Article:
Demolitions begin in unrecognized Beduin village slated for destruction

Negev man signs agreement to demolish his home, allegedly under duress.

November 30, 2016 20:19
3 minute read.
One of Ahmad Abu al-Kaeean destroyed structures in Umm-al-Hiran

One of Ahmad Abu al-Kaeean destroyed structures in Umm-al-Hiran. (photo credit: ELIYAHU KAMISHER)

The state’s efforts to compel Beduin residents to relocate from their unrecognized Negev village of Umm al-Hiran have begun to bear fruit, with one resident agreeing, allegedly under duress, to demolish his home and animal sheds.

Under the agreement, Ahmad Abu al-Kaeean will relocate with his family to the nearby Beduin town of Hura, also near Beersheba, where authorities hope the entire village of some 400 people will move. He has already destroyed five sheds for sheep and chickens and has until December 30 to demolish the structures in which his family live, said Ra’ad Abu al-Kaeean, head of the local residents committee, who is from the same clan as Ahmad. Police had been poised to demolish the structures on November 23 as the first stage in destroying the village, but delayed the operation without offering an explanation.

Ra’ad Abu al-Kaeean said that Ahmad signed the agreement under heavy pressure from police who came to his home at night. ‘’It was by force, a rape, they forced him to sign. He fainted from this, he lost consciousness, we were with him all night in the hospital on Friday. It’s not by free will.”

Ahmad Abu al-Kaeean declined to comment to The Jerusalem Post, but the Arab48 website quoted him as saying, “The police threatened us with uprooting us from our house and lands.” Abu al-Kaeean said that 40 people live in the family’s structures.

Police spokesman Micky Rosenfeld said he was unaware of the incident. Police turn up at home demolitions in coordination with courts, he said, but units “aren’t turning up at 3 in the morning.”

Umm al-Hiran residents say they refuse to move to planned towns because this would force them to change their rural way of life.

Umm al-Hiran has been the scene of a 13-year legal battle between residents and the state.

It is the second time residents are being forced to relocate.

In 1956, after being evicted from the land on which they were living in 1948, they were moved under military order and resettled by the IDF in their current location.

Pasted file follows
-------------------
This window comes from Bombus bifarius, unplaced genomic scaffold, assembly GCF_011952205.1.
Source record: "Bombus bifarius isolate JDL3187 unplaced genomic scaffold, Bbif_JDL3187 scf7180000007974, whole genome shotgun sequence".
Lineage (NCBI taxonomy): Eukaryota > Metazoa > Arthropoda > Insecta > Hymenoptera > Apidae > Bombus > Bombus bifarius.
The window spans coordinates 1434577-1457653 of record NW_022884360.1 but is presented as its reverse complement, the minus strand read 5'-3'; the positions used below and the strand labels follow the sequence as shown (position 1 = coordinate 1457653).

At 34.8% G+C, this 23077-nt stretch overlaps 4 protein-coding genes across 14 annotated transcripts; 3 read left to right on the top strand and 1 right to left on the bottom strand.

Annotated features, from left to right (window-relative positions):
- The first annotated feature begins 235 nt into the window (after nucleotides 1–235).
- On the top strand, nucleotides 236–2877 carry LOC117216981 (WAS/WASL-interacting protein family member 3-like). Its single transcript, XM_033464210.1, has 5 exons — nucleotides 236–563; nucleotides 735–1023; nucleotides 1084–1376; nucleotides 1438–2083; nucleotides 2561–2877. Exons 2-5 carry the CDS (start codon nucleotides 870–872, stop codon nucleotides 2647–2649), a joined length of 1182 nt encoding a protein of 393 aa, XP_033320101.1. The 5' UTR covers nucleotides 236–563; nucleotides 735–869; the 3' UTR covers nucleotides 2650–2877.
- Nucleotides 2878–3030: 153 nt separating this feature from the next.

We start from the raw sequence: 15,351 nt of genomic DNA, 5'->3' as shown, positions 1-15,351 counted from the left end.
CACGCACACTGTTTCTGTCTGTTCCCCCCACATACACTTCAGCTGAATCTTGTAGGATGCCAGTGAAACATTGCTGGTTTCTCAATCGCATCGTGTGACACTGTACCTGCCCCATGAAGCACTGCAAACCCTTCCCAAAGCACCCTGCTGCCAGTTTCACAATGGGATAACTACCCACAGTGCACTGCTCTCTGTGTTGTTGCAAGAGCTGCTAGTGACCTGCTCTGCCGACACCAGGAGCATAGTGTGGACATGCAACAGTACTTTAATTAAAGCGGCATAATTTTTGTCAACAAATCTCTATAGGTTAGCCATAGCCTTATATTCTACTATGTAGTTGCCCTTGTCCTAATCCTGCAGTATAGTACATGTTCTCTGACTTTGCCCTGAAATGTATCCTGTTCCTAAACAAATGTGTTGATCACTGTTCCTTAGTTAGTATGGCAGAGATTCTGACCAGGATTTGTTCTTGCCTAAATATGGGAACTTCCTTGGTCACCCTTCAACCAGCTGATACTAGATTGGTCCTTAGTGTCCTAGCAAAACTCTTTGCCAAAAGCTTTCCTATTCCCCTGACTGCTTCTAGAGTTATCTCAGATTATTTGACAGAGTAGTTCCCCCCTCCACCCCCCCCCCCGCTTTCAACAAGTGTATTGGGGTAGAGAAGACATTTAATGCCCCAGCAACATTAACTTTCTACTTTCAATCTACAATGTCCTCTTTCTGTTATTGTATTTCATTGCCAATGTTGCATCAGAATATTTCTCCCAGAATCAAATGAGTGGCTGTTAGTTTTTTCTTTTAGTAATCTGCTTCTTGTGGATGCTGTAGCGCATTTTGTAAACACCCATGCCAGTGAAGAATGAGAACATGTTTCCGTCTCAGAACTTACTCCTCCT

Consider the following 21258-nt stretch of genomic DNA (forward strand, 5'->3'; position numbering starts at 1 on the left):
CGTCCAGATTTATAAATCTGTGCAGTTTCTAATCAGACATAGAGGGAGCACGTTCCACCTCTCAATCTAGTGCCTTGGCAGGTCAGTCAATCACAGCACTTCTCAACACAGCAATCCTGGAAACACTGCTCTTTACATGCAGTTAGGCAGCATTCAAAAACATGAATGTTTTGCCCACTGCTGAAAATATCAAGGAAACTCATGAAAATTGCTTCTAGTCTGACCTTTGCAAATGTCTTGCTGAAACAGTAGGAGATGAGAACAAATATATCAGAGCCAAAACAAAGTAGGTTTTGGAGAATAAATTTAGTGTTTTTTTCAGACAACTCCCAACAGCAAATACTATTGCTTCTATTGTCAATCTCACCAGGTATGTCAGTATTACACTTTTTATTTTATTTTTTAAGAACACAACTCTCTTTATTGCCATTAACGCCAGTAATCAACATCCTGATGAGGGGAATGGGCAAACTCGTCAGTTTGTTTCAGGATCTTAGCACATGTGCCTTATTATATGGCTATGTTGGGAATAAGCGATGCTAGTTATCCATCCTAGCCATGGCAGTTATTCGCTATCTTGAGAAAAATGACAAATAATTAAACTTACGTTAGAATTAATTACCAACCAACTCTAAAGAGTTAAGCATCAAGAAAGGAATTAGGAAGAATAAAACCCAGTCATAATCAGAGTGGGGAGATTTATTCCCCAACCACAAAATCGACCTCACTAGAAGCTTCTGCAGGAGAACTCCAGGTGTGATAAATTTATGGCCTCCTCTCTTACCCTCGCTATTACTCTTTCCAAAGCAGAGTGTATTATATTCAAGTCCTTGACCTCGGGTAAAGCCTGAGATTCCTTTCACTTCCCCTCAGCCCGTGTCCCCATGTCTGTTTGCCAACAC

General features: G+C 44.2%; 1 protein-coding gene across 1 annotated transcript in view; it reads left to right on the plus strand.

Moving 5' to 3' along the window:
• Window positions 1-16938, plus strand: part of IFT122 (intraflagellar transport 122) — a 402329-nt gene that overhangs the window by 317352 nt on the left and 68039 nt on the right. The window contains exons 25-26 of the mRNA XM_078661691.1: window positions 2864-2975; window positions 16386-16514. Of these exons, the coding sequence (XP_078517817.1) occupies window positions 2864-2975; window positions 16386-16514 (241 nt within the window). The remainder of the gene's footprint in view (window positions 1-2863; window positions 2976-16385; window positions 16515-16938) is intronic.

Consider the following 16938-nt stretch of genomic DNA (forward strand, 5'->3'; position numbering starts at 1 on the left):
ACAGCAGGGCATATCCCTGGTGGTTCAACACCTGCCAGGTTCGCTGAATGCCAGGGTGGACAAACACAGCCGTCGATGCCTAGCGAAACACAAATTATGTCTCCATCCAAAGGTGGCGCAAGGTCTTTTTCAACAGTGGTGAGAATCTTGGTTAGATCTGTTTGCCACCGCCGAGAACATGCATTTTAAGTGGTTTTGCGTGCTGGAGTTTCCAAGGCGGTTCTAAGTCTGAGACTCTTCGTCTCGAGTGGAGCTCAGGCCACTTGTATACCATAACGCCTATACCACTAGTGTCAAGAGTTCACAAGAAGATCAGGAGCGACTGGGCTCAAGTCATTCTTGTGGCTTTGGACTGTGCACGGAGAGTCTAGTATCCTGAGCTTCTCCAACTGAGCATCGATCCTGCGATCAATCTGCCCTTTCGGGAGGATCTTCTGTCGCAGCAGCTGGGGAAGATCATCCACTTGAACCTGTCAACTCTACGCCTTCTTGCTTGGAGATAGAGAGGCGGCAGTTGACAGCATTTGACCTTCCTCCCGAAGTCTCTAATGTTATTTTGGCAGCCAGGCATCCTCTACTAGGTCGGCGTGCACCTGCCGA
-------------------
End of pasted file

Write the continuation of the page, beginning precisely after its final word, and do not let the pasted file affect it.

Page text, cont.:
But they were never given title to the land. A 2015 Supreme Court ruling authorized the state’s plan to demolish the village to make way for the new town of Hiran, to be populated by mostly religious Jewish families.

Umm al-Hiran was windy with a light drizzle of rain on Wednesday as Ahmad Abu al-Kaeean began dismantling his barn made of wood and corrugated metal. He had already dismantled other structures. One, made of cinder blocks, was reduced to large chunks of rubble, and pieces of another structure, made of wood and metal, were scattered on the hillside.

“This is the face of the Israeli state,” said Salim Abu al-Kaeean, a village leader, from a vantage point overlooking the village. “There is no need to demolish these homes, they are not bothering anyone. My question is, could Prime Minister Benjamin Netanyahu and Justice Minister Ayelet Shaked imagine themselves living in a situation like this? Is this the democracy that they speak about?” A few children along with relatives assisted Abu al-Kaeean with the dismantlement.

Avraham Binyamin, a spokesman for Regavim, an NGO that, according to its website, works to promote a Jewish and Zionist agenda on land issues, welcomed Abu al-Kaeean’s agreement to demolish his home and leave Umm al-Hiran. “He understood he is obliged to obey the law and he made out to the media as if he opposes moving because this matter has taken on the aspect of a nationalist struggle,” Binyamin said. “We welcome that this happened, it’s too bad that it took so long.

“They are not being thrown out from anywhere. They will get a subsidized plot in Hura,” he added.

Binyamin stressed that three courts, including the Supreme Court, had ruled against the villagers and said the residents’ posture was holding up the building of Hiran. “We believe that others will follow in his footsteps,” Binyamin said of Abu al-Kaeean.

Adalah – The Legal Center for Arab Minority Rights in Israel commented: “This case is the most clear-cut example of racist state land policy since the end of the military regime” that governed Arab citizens until 1966. The group accused the state of “cynically exploiting a weakened Arab Beduin population in order to bolster Israeli-Jewish settlement in its place.”

Beduin leaders fear that if Umm al-Hiran is emptied this will set a precedent for other unrecognized villages in the Negev.

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